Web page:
Churchill Downs ran Saturday’s Kentucky Derby in the shadow of seven horse fatalities at the course – including two that occurred in undercard races.
Every horse death on the racetrack, be it in a race or in training, is one too many. When they perform in droves, as they did at Churchill Downs last week, many wonder how this can happen and why they are even running horses for sport these days.
Of course, the death toll made Mage’s win in the 149th Kentucky Derby somewhat bittersweet. Attached to most of the mainstream headlines about Mage’s victory were notes about the rash of horse deaths at Churchill Downs. A little unfair, yes, but also inevitable.
Horses are blessed to be among the fastest creatures on earth; Thoroughbreds can sometimes reach 40 miles per hour at the peak of their speed. Yet these majestic beasts walk on legs and hooves that are incredibly fragile, and a serious fracture of a leg can (and often does) prove fatal.
The Jockey Club notes that the horse mortality rate in American Thoroughbreds today is 1.25 per 1,000 starts – that’s 0.0125% of the time. Again, while a horse death is one too many, the half-glass side of that number is that 99.875% of the time, these animals will race, survive, and live long, healthy lives.
Statistics do not ease the pain of those times when a horse has a fatal collapse, especially on a major racing stage such as one of the Triple Crown race days or the Breeders’ Cup.
Perhaps the worst moment was Barbaro at the 2006 Preakness Stakes. The dominant winner of the Kentucky Derby suffered a broken bone in the early stages of the Preakness and was pulled up to the horror of the Pimlico crowd and millions of other fans around the world.
His owners – H. Roy and Gretchen Jackson of Lael Stables – made valiant efforts to save him when in years past they could have easily euthanized the injured stallion. Instead, they fought to save his life. Barbaro’s broken leg healed, but while on the road to recovery, he contracted the hoof infection known as laminitis – which was eventually fatal.
Safer surfaces, fight against doping, fewer starts
Despite calls from PETA and other animal rights groups to abolish the sport, the horseracing industry has in many ways taken a turn for the better in the 17 years since Barbaro’s collapse. With an entire multi-billion dollar industry at stake, it had no choice but to move forward.
Racetracks across America have installed synthetic surfaces such as Polytrack or Tapeta to help reduce the amount of shock a horse absorbs in full flight. The New York Racing Association will install one such synthetic track as part of its upcoming track renovation at Belmont Park, which will provide another, safer, year-round racing surface in all weather conditions.
The recently formed Federal Agency for Horse Racing Integrity and Safety is also working to combat equine doping by restricting and eliminating the use of drugs that put racehorse health at greater and deadlier risk.
Racetracks have also acted quickly to iron out problems or scrap race maps altogether out of caution. The Stronach Group and 1/ST Racing quickly temporarily suspended racing in 2019 at Santa Anita Park and April at Laurel Park following a series of horse fatalities. They investigated and made the necessary safety improvements to the track before deciding to reopen it.
Horse trainers and owners don’t do them that often either. The best Thoroughbreds in America run a few times each year; Last year’s Horse of the Year, Flightline, ran and won just three times: the Metropolitan Mile at Belmont Park, the Pacific Classic at Del Mar, and the Breeders’ Cup Classic at Keeneland. All three starts were spectacular.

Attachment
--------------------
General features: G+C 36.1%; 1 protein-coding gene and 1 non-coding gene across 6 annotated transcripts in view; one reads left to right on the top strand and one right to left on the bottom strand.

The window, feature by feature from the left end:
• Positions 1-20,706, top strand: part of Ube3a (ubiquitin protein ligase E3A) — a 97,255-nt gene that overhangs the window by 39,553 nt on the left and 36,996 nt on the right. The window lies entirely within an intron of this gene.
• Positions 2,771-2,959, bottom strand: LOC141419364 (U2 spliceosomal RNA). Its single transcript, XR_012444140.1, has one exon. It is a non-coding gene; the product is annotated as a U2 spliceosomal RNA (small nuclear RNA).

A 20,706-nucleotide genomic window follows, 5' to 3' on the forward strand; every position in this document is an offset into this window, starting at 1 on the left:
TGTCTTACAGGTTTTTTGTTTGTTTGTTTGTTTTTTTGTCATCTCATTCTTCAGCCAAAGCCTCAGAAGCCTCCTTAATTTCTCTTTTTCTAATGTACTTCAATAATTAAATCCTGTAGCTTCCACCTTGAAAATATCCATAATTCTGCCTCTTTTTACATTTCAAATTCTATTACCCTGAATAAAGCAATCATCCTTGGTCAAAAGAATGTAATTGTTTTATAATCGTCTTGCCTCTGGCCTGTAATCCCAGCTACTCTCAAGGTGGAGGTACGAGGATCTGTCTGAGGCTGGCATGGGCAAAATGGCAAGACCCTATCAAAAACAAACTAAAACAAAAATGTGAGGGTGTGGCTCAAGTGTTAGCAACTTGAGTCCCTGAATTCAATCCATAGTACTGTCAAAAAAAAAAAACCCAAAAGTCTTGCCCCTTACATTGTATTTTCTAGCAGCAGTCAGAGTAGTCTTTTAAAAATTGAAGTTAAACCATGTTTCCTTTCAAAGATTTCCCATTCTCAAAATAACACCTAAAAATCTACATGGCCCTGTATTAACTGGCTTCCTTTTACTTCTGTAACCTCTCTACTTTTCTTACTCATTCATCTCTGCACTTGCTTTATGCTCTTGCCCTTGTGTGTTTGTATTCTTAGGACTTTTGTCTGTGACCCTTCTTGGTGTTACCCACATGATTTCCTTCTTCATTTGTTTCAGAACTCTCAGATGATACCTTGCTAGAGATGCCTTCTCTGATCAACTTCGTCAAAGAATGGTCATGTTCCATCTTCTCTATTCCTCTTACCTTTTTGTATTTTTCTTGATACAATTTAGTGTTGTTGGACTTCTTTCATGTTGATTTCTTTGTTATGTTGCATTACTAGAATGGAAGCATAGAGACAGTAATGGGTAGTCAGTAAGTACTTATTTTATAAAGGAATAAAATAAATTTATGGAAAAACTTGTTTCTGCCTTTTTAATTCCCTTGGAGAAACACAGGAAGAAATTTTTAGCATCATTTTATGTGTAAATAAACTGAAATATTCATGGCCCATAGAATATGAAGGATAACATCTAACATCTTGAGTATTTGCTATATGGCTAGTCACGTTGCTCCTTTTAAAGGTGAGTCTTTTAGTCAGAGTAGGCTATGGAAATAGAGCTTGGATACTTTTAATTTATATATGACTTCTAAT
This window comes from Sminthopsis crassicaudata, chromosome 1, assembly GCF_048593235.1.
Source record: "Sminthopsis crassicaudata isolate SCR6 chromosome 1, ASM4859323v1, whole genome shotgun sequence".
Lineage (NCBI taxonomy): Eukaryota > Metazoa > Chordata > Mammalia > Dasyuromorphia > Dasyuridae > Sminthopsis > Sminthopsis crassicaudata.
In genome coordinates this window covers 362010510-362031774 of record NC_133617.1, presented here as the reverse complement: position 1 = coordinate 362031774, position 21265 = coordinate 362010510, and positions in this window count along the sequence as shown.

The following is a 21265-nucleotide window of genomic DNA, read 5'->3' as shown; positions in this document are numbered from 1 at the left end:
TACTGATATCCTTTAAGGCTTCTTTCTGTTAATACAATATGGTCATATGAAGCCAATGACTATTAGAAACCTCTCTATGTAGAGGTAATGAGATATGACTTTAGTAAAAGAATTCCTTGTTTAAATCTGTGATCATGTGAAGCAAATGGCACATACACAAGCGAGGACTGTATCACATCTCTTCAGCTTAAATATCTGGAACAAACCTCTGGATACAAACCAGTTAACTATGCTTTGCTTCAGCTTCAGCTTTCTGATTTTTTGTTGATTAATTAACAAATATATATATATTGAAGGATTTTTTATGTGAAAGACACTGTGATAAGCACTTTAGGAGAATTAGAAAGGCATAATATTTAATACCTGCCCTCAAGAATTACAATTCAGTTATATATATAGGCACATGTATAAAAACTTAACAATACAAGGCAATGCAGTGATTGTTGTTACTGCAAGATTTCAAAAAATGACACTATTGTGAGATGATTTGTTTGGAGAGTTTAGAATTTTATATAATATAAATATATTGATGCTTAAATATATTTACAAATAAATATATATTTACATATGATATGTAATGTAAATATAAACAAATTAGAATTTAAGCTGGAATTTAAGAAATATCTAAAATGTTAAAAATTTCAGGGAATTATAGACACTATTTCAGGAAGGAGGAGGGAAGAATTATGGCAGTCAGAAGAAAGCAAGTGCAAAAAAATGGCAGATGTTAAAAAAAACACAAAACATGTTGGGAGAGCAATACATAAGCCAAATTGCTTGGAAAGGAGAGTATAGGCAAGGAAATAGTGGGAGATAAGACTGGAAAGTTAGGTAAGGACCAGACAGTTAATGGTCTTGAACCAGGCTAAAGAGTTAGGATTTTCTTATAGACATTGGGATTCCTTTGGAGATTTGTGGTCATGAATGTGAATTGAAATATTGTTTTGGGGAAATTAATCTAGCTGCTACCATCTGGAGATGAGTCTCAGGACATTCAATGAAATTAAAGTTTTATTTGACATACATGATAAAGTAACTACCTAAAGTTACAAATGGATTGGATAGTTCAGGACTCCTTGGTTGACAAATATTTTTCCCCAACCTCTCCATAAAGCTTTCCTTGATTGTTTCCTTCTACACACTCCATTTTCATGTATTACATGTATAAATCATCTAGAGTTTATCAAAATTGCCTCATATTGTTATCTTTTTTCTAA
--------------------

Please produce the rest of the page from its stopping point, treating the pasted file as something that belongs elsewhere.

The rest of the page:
Yet there are too many ruthless owners and trainers in the industry who only think about dollar signs and not the welfare of their horses. They will drug their horses or try to race them if they are unfit.
For example, trainer Bob Baffert, who led American Pharoah and Justify to Triple Crown victories, was subsequently arrested after his 2021 Kentucky Derby winner, Medina Spirt, tested positive for a banned substance. Medina Spirit was disqualified as a derby winner and Baffert was banned from Churchill Downs for two years.
There’s no bigger name in horse racing today than Baffert, and yet even he couldn’t get away with violating safety protocols. The fact remains, however, that there will be other trainers and owners who will be caught cheating – because in sports there will always be someone trying to gain an advantage over their competitors, either by bending or breaking the rules.
More triumph than tragedy
Therefore, it is important in this moment to have a perspective. Yes, there have been many tragedies in horse racing just as there have been tragedies in other sports. But these moments far outweigh the moments of fame and goodwill.
We’ve just seen that in the last 17 years with American Pharoah, the first Triple Crown winner in 37 years; Zenyatta, the first mare to win the Breeders’ Cup Classic in 2009; Rachel Alexandra, the super filly who won the Preakness and Woodward Stakes that same year; Flightline, whose raw speed was compared to the great Secretariat last year; and Cody’s Wish, the world champion milensport whose bond with a boy with a life-threatening disability is one of the most inspirational sports stories of the last two years.
Even the result of this year’s Kentucky Derby was inspiring given the tragic loss of seven horses the previous week. Mage gave his Venezuelan trainer Gustavo Delgado a big win; and his driver Javier Castellano, who won his first Kentucky Derby after 18 failed starts.
But as long as groups of horses die on the track, bad press and sentiment will continue to blanket horse racing in America. So it behooves the horse racing industry to keep changing for the better and safer.
The mortality rate will never go to zero, but getting it as close to zero as possible will allow the Sport of Kings to thrive for centuries to come.